By Dr. James Nataro
As many of you know, last January UVA Children’s kicked off a formal and ambitious strategic planning process. We contracted with Whitecap Health Advisors who, COVID-19 notwithstanding, conducted a detailed, seven month long analysis of our current situation and how we could position ourselves for success over the next five years and more. The consultants were impressed by what we have been able to do at UVA Children’s Hospital, thanks to all of you, and they were particularly impressed by the fact that we deliver nationally ranked programs in a relatively small hospital-within-a-hospital, located in a relatively small market.
Some of the recommendations delivered in the strategic plan document included the need to emphasize so-called destination programs, clinical services that are so good or so unique that families will drive great distances to come to UVA. The consultants noted that our heart program and NICU, among others, have already reached destination program status, and they knew we were therefore capable of this level of excellence. They suggested some potential areas of focus might include cancer, transplant, and neurosciences. The plan also made recommendations about the potential need to expand our inpatient units and the opportunities provided by telemedicine.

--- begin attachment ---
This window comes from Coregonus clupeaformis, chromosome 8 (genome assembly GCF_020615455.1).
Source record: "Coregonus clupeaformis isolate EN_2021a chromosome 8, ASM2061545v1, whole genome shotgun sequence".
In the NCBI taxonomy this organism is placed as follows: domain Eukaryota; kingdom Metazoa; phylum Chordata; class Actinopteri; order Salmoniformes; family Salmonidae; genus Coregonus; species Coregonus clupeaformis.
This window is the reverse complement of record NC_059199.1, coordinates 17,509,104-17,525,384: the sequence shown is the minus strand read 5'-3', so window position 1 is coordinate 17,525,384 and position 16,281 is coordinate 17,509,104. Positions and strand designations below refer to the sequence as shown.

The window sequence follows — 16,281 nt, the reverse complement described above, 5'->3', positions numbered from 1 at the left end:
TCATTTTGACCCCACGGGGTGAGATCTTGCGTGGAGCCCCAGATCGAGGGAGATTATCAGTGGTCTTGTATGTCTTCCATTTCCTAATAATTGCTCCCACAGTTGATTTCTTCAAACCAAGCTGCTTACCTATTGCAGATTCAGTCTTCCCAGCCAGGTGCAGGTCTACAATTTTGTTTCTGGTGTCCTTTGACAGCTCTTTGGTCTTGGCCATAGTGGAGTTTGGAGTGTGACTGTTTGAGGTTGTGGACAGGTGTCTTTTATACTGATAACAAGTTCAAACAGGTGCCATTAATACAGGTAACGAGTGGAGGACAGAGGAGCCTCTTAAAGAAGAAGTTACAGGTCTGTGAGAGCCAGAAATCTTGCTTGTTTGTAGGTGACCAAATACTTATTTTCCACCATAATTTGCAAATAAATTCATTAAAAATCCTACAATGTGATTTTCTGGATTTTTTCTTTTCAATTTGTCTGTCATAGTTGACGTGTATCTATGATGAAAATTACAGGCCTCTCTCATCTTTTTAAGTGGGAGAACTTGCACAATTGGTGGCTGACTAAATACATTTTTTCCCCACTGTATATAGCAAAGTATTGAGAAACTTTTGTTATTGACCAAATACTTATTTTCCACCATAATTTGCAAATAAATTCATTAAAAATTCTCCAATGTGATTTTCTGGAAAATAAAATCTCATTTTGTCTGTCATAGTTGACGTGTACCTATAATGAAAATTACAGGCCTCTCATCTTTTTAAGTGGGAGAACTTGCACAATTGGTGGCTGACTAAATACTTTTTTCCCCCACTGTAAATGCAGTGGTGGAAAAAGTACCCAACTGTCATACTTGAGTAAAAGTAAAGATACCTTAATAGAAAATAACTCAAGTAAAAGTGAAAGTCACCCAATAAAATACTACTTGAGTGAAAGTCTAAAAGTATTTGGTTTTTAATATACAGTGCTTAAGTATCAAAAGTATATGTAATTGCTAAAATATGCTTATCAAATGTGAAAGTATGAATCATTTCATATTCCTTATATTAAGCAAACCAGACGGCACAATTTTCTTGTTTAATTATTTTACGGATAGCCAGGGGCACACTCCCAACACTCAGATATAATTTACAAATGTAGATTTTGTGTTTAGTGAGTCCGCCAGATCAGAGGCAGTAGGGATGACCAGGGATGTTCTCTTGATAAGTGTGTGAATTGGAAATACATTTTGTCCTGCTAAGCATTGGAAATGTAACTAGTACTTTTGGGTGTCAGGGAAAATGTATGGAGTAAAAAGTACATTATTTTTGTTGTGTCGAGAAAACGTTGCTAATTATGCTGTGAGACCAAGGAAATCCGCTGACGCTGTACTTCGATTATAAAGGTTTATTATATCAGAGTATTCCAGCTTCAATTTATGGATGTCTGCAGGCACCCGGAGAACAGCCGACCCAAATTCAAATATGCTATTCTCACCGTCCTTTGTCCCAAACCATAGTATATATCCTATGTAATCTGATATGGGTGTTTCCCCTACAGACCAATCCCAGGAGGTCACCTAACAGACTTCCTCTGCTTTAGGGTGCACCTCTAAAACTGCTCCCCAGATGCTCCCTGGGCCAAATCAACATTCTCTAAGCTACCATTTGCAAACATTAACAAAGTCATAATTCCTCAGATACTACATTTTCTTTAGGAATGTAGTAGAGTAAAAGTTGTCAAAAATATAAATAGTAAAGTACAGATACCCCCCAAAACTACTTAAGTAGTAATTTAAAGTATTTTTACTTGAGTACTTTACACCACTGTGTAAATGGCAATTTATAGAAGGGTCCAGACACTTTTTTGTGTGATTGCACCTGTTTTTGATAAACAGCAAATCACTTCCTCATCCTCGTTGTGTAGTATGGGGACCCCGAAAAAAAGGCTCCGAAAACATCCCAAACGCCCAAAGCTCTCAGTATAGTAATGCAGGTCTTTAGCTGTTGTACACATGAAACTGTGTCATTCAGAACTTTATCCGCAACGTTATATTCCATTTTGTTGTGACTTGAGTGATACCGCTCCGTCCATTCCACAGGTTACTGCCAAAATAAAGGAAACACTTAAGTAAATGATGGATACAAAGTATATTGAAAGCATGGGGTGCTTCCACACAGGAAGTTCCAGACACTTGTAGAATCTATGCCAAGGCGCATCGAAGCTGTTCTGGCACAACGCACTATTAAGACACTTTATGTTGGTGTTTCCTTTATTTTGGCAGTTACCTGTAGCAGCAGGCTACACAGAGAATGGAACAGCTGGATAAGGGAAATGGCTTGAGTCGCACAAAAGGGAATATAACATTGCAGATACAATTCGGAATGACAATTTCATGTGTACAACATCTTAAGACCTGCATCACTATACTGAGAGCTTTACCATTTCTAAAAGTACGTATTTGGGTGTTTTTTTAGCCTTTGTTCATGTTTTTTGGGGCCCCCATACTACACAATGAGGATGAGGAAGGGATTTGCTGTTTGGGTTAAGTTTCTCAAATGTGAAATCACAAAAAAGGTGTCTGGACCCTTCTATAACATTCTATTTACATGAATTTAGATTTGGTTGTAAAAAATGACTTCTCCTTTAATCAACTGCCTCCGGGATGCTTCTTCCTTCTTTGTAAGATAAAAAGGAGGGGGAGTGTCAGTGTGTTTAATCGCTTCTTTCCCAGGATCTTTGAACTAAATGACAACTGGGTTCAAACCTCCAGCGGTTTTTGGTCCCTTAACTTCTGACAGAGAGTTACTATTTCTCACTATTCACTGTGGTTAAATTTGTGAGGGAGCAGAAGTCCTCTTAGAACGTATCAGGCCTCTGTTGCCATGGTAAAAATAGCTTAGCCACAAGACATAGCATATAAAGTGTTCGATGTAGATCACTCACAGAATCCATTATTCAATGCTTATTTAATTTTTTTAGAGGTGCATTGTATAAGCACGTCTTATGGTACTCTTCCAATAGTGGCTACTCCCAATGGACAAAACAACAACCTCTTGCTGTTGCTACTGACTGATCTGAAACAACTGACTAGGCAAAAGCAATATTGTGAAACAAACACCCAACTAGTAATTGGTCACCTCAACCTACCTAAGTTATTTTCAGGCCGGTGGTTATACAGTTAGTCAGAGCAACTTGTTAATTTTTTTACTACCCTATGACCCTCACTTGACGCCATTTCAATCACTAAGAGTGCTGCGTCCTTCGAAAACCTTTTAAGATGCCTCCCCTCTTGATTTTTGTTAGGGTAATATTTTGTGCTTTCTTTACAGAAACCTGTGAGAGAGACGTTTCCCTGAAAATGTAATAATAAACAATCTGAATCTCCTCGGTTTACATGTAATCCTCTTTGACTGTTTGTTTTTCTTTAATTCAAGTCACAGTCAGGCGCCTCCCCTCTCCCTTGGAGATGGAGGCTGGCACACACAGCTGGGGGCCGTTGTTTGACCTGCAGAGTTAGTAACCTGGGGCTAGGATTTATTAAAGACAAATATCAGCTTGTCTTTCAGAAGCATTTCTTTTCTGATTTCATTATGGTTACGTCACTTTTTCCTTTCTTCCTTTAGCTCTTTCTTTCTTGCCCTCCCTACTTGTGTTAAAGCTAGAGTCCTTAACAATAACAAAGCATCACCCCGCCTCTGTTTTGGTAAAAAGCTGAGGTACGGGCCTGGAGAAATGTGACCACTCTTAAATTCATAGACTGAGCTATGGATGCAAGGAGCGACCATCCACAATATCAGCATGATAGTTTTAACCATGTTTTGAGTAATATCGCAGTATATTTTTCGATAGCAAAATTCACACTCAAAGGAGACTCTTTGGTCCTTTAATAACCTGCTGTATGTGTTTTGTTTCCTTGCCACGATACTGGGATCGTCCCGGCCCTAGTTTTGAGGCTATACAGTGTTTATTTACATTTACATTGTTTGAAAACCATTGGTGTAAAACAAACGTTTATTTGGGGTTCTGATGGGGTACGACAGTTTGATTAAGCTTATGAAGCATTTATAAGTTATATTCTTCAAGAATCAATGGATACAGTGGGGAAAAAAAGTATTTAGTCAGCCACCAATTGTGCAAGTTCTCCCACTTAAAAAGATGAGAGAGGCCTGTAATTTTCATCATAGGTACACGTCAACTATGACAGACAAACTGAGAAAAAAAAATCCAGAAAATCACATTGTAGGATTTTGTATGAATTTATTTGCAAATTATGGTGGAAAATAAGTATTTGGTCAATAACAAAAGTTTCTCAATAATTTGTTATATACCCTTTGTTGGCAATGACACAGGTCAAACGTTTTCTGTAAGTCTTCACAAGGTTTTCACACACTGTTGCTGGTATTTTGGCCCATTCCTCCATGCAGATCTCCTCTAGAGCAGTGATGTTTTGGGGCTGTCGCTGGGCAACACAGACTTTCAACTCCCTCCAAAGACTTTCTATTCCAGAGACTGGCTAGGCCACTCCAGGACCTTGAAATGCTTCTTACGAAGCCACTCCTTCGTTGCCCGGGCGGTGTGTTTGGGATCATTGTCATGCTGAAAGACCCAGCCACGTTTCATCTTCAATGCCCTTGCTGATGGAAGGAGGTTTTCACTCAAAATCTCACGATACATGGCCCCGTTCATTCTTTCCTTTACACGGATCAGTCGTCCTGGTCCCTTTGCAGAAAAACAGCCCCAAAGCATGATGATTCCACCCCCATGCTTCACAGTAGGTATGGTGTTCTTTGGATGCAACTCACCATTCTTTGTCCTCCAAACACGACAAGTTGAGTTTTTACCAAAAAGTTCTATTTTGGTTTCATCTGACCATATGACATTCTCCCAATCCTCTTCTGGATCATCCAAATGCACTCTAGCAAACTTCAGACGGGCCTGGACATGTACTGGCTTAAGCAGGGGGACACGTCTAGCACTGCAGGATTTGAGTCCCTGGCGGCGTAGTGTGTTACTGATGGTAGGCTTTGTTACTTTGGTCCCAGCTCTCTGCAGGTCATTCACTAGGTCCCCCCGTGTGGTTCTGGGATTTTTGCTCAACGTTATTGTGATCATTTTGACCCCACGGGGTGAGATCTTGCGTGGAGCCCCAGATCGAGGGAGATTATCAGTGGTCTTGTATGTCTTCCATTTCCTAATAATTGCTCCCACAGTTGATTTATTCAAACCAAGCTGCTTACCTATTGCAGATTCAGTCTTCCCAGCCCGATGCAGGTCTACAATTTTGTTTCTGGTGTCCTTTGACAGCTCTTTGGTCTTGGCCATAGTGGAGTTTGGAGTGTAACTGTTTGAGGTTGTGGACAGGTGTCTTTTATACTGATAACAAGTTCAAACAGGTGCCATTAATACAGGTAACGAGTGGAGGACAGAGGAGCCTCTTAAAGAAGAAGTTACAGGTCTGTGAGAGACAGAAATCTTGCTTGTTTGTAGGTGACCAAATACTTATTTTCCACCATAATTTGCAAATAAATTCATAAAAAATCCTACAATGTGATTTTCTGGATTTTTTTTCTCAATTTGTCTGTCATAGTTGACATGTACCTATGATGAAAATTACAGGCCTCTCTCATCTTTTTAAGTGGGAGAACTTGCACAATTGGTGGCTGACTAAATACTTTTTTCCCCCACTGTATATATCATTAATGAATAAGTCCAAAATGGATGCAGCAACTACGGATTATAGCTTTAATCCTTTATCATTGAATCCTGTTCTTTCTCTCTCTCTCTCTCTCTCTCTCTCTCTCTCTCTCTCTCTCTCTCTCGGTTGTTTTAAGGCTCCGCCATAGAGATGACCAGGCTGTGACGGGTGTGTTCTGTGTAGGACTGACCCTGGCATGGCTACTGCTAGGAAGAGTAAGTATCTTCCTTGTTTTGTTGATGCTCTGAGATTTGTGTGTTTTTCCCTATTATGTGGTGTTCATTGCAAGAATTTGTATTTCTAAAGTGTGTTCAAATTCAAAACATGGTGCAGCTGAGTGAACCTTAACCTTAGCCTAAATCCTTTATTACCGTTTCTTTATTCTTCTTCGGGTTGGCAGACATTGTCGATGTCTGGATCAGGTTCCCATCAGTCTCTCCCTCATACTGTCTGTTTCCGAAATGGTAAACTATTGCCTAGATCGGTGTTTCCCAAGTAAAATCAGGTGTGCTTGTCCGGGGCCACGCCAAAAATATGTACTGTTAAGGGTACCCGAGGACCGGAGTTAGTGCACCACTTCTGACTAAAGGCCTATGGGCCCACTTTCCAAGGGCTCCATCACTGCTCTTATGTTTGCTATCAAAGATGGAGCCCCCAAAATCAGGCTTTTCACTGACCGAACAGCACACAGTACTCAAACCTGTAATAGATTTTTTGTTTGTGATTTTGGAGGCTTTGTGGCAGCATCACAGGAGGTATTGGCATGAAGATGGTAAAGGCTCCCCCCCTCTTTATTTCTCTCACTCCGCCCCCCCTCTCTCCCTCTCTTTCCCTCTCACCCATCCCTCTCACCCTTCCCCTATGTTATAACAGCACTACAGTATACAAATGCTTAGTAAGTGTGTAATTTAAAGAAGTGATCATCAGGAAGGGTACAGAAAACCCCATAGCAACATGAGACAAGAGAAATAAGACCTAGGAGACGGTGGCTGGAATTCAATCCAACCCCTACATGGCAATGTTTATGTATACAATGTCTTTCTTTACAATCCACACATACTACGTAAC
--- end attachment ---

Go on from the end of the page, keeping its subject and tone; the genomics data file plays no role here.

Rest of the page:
Since the delivery of the strategic plan document in August 2020, we have been busy with the refinement and execution phase of the project. This involves no fewer than 12 working groups, looking at everything from opportunities in different geographic areas, to infrastructure needs, to marketing and branding aspirations, to opportunities in particular service areas. The working groups will be brainstorming opportunities and preparing preliminary business plans that will be further refined by the strategic plan steering committee, and then delivered to health system leadership for consideration and possible implementation.
We can already discuss some specific deliverables of the strategic planning process. Some of the destination programs recommended by the consultants will take the form of formally recognized centers of excellence. Several business plans for potential centers are being considered as is the set of criteria required to accord a program center of excellence status. There is also a widespread recognition that our Children’s Hospital could benefit from additional investments in marketing of existing and of new programs.
The strategic consultants were enthusiastic about our intent to launch a Pediatric Bone Marrow Transplant Program and we have in fact now hired the director of that program, who will begin in February. This director is Dr. Philip Roehrs, and he comes to us from Levine Children’s Hospital in Charlotte, North Carolina. He will be formally introduced in a future edition of this newsletter.
It is an exciting time for UVA Children’s and we will keep you updated regarding the strategic planning process and the changes that result therefrom.
Filed Under: Features